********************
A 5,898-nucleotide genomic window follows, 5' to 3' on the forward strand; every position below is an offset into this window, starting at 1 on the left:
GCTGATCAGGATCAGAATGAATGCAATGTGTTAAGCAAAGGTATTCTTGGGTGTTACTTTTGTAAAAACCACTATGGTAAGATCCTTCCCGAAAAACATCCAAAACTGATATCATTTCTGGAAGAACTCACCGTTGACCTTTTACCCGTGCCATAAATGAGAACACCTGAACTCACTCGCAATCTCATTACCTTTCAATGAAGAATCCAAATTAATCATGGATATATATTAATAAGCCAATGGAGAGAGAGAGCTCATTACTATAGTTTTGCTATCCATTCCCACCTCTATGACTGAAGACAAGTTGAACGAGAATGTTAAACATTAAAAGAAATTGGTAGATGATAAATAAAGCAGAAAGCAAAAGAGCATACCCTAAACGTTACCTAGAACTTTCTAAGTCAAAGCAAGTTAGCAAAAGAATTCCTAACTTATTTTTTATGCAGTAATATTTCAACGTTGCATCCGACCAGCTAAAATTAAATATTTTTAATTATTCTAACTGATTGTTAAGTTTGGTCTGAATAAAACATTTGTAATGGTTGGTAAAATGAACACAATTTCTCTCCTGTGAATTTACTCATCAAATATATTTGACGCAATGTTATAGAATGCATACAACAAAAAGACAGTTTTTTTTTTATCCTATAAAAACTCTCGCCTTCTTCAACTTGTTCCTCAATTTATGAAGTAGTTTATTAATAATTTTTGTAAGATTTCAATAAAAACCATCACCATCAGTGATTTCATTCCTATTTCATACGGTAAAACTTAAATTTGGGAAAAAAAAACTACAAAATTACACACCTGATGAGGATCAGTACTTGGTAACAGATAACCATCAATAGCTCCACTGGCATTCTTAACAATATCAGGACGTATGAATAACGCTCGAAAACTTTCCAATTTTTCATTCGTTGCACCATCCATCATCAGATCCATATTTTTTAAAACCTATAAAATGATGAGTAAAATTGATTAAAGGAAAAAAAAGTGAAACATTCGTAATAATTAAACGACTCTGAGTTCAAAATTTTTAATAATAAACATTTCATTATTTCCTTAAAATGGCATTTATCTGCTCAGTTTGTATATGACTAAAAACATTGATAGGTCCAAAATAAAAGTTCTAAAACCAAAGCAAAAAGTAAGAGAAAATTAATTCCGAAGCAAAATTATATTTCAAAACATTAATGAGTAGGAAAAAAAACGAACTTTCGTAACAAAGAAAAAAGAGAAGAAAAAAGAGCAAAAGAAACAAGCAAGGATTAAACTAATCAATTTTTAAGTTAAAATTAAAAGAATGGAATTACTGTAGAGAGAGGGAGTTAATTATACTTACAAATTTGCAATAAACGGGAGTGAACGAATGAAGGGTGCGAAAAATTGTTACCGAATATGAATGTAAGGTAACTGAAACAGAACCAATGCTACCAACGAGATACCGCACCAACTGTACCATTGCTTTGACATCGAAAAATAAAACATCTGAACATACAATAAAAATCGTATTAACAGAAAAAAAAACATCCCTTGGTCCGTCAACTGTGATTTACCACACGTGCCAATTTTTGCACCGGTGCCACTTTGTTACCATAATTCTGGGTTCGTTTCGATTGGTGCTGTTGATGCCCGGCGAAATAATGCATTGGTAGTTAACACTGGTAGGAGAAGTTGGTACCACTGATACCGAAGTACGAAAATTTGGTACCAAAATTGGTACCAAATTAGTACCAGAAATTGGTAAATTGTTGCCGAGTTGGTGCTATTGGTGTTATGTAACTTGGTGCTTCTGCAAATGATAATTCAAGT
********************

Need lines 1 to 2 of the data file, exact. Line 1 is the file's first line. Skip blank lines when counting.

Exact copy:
A 5,898-nucleotide genomic window follows, 5' to 3' on the forward strand; every position below is an offset into this window, starting at 1 on the left:
GCTGATCAGGATCAGAATGAATGCAATGTGTTAAGCAAAGGTATTCTTGGGTGTTACTTTTGTAAAAACCACTATGGTAAGATCCTTCCCGAAAAACATCCAAAACTGATATCATTTCTGGAAGAACTCACCGTTGACCTTTTACCCGTGCCATAAATGAGAACACCTGAACTCACTCGCAATCTCATTACCTTTCAATGAAGAATCCAAATTAATCATGGATATATATTAATAAGCCAATGGAGAGAGAGAGCTCATTACTATAGTTTTGCTATCCATTCCCACCTCTATGACTGAAGACAAGTTGAACGAGAATGTTAAACATTAAAAGAAATTGGTAGATGATAAATAAAGCAGAAAGCAAAAGAGCATACCCTAAACGTTACCTAGAACTTTCTAAGTCAAAGCAAGTTAGCAAAAGAATTCCTAACTTATTTTTTATGCAGTAATATTTCAACGTTGCATCCGACCAGCTAAAATTAAATATTTTTAATTATTCTAACTGATTGTTAAGTTTGGTCTGAATAAAACATTTGTAATGGTTGGTAAAATGAACACAATTTCTCTCCTGTGAATTTACTCATCAAATATATTTGACGCAATGTTATAGAATGCATACAACAAAAAGACAGTTTTTTTTTTATCCTATAAAAACTCTCGCCTTCTTCAACTTGTTCCTCAATTTATGAAGTAGTTTATTAATAATTTTTGTAAGATTTCAATAAAAACCATCACCATCAGTGATTTCATTCCTATTTCATACGGTAAAACTTAAATTTGGGAAAAAAAAACTACAAAATTACACACCTGATGAGGATCAGTACTTGGTAACAGATAACCATCAATAGCTCCACTGGCATTCTTAACAATATCAGGACGTATGAATAACGCTCGAAAACTTTCCAATTTTTCATTCGTTGCACCATCCATCATCAGATCCATATTTTTTAAAACCTATAAAATGATGAGTAAAATTGATTAAAGGAAAAAAAAGTGAAACATTCGTAATAATTAAACGACTCTGAGTTCAAAATTTTTAATAATAAACATTTCATTATTTCCTTAAAATGGCATTTATCTGCTCAGTTTGTATATGACTAAAAACATTGATAGGTCCAAAATAAAAGTTCTAAAACCAAAGCAAAAAGTAAGAGAAAATTAATTCCGAAGCAAAATTATATTTCAAAACATTAATGAGTAGGAAAAAAAACGAACTTTCGTAACAAAGAAAAAAGAGAAGAAAAAAGAGCAAAAGAAACAAGCAAGGATTAAACTAATCAATTTTTAAGTTAAAATTAAAAGAATGGAATTACTGTAGAGAGAGGGAGTTAATTATACTTACAAATTTGCAATAAACGGGAGTGAACGAATGAAGGGTGCGAAAAATTGTTACCGAATATGAATGTAAGGTAACTGAAACAGAACCAATGCTACCAACGAGATACCGCACCAACTGTACCATTGCTTTGACATCGAAAAATAAAACATCTGAACATACAATAAAAATCGTATTAACAGAAAAAAAAACATCCCTTGGTCCGTCAACTGTGATTTACCACACGTGCCAATTTTTGCACCGGTGCCACTTTGTTACCATAATTCTGGGTTCGTTTCGATTGGTGCTGTTGATGCCCGGCGAAATAATGCATTGGTAGTTAACACTGGTAGGAGAAGTTGGTACCACTGATACCGAAGTACGAAAATTTGGTACCAAAATTGGTACCAAATTAGTACCAGAAATTGGTAAATTGTTGCCGAGTTGGTGCTATTGGTGTTATGTAACTTGGTGCTTCTGCAAATGATAATTCAAGT